1) Controller calls the Task_Service class’s (the middleman) createTasks() method.
2) Task_Service’s createTasks() method calls its service() method.
3) The service() method uses the Application classes “service” variable, which is an instance of our custom ServiceFactory class (shown above) to create a new instance of our whatever Task Implementation class (which inherits from the Task_Service_Interface class making it of type Task_Service_Interface) is relevant for our users assigned custom permissions by using the newInstance() method the ServiceFactory class overrode.
4) The service variable returns the correct Task Service Implementation for the running user.
5) The createTasks() method is called for whatever Task Service Implementation was determined to be correct for the running user.
6) Tasks are created!

If you’re still shook by all this, please, watch the video where we build all this together step by step and walk through everything. I promise, even if it’s a bit confusing, it’s worth the time to learn.


Next Section

Part 9: The Template Method Pattern

SoC and the Apex Common Library Tutorial Series Part 9: The Template Method Pattern

What is the Template Method Pattern?

The Template Method Pattern is one of the more popular Behavioral Design Pattern. The Template Design Pattern basically is creating a genericized skeleton class that a sub class can extend and add functionality to. The genericized skeleton class has some core functionality pre-built, but expects you to fill out (although not explicitly) other overridable methods in your sub class, to actually get much benefit out of it. Most trigger frameworks in existence leverage the Template Method Pattern. In fact there are a lot of frameworks in existence out there that leverage this pattern and I’m not even sure the creators know they leveraged it.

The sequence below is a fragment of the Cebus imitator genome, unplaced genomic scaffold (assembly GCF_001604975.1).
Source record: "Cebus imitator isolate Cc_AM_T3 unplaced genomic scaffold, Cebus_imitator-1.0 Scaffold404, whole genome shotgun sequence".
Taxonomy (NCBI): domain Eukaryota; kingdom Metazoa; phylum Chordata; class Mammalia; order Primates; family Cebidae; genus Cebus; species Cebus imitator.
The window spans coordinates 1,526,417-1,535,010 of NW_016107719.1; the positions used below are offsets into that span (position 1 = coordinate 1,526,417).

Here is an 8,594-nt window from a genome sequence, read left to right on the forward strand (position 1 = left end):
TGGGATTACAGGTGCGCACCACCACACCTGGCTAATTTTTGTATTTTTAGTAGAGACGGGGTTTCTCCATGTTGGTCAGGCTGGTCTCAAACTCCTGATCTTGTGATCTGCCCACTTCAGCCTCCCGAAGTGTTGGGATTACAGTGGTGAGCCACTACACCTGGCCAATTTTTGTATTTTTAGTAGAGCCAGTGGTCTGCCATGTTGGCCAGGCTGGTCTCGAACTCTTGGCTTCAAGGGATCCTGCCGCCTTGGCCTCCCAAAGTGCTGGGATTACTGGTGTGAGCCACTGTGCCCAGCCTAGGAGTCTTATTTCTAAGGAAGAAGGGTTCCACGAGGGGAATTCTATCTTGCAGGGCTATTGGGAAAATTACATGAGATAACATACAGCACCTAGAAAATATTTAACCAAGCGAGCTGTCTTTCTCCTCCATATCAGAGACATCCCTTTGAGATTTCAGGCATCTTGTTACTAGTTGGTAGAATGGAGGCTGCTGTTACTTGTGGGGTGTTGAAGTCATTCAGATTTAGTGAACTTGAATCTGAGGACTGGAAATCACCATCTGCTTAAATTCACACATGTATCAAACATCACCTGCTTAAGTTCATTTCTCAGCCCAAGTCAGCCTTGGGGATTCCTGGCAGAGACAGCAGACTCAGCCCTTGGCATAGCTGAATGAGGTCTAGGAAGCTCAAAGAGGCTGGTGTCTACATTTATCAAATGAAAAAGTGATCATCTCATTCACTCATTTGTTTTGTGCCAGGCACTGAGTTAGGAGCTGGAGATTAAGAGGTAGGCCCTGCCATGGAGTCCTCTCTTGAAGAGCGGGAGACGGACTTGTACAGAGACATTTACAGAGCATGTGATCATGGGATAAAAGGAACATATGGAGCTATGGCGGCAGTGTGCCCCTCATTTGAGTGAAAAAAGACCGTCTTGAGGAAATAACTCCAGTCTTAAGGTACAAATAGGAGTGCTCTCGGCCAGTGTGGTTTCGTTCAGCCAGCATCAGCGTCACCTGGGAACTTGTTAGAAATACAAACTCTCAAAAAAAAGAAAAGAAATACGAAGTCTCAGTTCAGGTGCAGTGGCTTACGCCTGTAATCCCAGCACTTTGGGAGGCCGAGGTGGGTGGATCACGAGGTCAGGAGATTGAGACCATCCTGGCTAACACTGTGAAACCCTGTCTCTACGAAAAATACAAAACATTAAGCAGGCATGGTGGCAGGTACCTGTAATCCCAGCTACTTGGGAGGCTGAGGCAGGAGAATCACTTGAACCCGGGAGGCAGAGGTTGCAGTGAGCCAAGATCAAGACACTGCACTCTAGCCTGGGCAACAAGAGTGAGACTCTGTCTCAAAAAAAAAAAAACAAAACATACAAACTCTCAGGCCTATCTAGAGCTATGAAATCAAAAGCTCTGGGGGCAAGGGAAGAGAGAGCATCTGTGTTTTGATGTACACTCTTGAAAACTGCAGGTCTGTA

Why is it Useful?

This pattern is extremely useful because it allows you to define the core, generic parts of a class implementation (so it doesn’t need to be re-built over and over), while also allowing different developers the ability to implement their unique logic for their specific implementation. Take for instance a simple trigger handler framework. Most of these use the template method pattern. The core functionality is there (when to run a before insert method or how to handle certain trigger context variables, etc) but the object specific logic methods are overridable. For instance, the methods that determine what to do on the insert of a record, that would be overridden in an extended sub class and then on an object by object basis that logic would be able to differ.


Where does it fit into Separation of Concerns?

This fits into the concept of SoC because this pattern makes sure that you don’t repeat yourself (the DRY principle) and you write the minimal amount of code. Basically it allows you to separate out the generic code from the object specific code that has to be executed. You only write the generic code once and then allow subclasses to extend your template class and implement logic for those empty methods in your template class that need to have object or service specific logic.